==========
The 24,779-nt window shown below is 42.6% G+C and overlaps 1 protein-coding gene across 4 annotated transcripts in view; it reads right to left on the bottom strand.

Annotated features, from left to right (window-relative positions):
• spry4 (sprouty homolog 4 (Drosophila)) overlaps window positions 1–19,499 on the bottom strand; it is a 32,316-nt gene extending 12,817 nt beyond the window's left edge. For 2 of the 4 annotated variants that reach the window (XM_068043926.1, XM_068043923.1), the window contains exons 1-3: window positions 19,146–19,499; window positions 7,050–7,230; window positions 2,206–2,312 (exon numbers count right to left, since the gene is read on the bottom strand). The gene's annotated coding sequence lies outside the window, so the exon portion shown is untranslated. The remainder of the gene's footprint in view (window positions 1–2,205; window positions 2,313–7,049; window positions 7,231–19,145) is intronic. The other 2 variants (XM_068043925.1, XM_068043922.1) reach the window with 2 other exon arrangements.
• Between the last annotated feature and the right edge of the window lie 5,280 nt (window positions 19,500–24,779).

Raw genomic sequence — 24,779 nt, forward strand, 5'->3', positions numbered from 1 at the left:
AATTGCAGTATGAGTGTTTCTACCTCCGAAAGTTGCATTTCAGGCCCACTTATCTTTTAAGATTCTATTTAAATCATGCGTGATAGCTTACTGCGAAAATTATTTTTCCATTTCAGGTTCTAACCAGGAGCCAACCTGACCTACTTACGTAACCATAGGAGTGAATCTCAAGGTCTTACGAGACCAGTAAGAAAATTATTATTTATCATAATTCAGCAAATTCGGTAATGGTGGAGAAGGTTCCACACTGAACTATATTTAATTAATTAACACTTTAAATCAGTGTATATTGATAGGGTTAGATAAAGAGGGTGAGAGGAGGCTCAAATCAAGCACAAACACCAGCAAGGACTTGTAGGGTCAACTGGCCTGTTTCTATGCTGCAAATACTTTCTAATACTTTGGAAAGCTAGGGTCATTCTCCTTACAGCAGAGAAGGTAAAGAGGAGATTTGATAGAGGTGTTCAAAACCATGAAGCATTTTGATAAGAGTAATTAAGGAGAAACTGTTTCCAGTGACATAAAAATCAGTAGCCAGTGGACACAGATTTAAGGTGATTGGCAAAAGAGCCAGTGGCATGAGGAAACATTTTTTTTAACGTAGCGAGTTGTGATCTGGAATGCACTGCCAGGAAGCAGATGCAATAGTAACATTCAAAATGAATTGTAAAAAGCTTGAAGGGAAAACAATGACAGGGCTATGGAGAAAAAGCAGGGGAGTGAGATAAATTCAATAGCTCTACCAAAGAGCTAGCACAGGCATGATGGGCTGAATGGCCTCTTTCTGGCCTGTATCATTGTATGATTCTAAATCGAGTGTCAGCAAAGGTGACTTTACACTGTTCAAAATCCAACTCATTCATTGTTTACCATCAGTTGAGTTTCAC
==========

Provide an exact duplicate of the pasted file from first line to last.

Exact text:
The 24,779-nt window shown below is 42.6% G+C and overlaps 1 protein-coding gene across 4 annotated transcripts in view; it reads right to left on the bottom strand.

Annotated features, from left to right (window-relative positions):
• spry4 (sprouty homolog 4 (Drosophila)) overlaps window positions 1–19,499 on the bottom strand; it is a 32,316-nt gene extending 12,817 nt beyond the window's left edge. For 2 of the 4 annotated variants that reach the window (XM_068043926.1, XM_068043923.1), the window contains exons 1-3: window positions 19,146–19,499; window positions 7,050–7,230; window positions 2,206–2,312 (exon numbers count right to left, since the gene is read on the bottom strand). The gene's annotated coding sequence lies outside the window, so the exon portion shown is untranslated. The remainder of the gene's footprint in view (window positions 1–2,205; window positions 2,313–7,049; window positions 7,231–19,145) is intronic. The other 2 variants (XM_068043925.1, XM_068043922.1) reach the window with 2 other exon arrangements.
• Between the last annotated feature and the right edge of the window lie 5,280 nt (window positions 19,500–24,779).

Raw genomic sequence — 24,779 nt, forward strand, 5'->3', positions numbered from 1 at the left:
AATTGCAGTATGAGTGTTTCTACCTCCGAAAGTTGCATTTCAGGCCCACTTATCTTTTAAGATTCTATTTAAATCATGCGTGATAGCTTACTGCGAAAATTATTTTTCCATTTCAGGTTCTAACCAGGAGCCAACCTGACCTACTTACGTAACCATAGGAGTGAATCTCAAGGTCTTACGAGACCAGTAAGAAAATTATTATTTATCATAATTCAGCAAATTCGGTAATGGTGGAGAAGGTTCCACACTGAACTATATTTAATTAATTAACACTTTAAATCAGTGTATATTGATAGGGTTAGATAAAGAGGGTGAGAGGAGGCTCAAATCAAGCACAAACACCAGCAAGGACTTGTAGGGTCAACTGGCCTGTTTCTATGCTGCAAATACTTTCTAATACTTTGGAAAGCTAGGGTCATTCTCCTTACAGCAGAGAAGGTAAAGAGGAGATTTGATAGAGGTGTTCAAAACCATGAAGCATTTTGATAAGAGTAATTAAGGAGAAACTGTTTCCAGTGACATAAAAATCAGTAGCCAGTGGACACAGATTTAAGGTGATTGGCAAAAGAGCCAGTGGCATGAGGAAACATTTTTTTTAACGTAGCGAGTTGTGATCTGGAATGCACTGCCAGGAAGCAGATGCAATAGTAACATTCAAAATGAATTGTAAAAAGCTTGAAGGGAAAACAATGACAGGGCTATGGAGAAAAAGCAGGGGAGTGAGATAAATTCAATAGCTCTACCAAAGAGCTAGCACAGGCATGATGGGCTGAATGGCCTCTTTCTGGCCTGTATCATTGTATGATTCTAAATCGAGTGTCAGCAAAGGTGACTTTACACTGTTCAAAATCCAACTCATTCATTGTTTACCATCAGTTGAGTTTCAC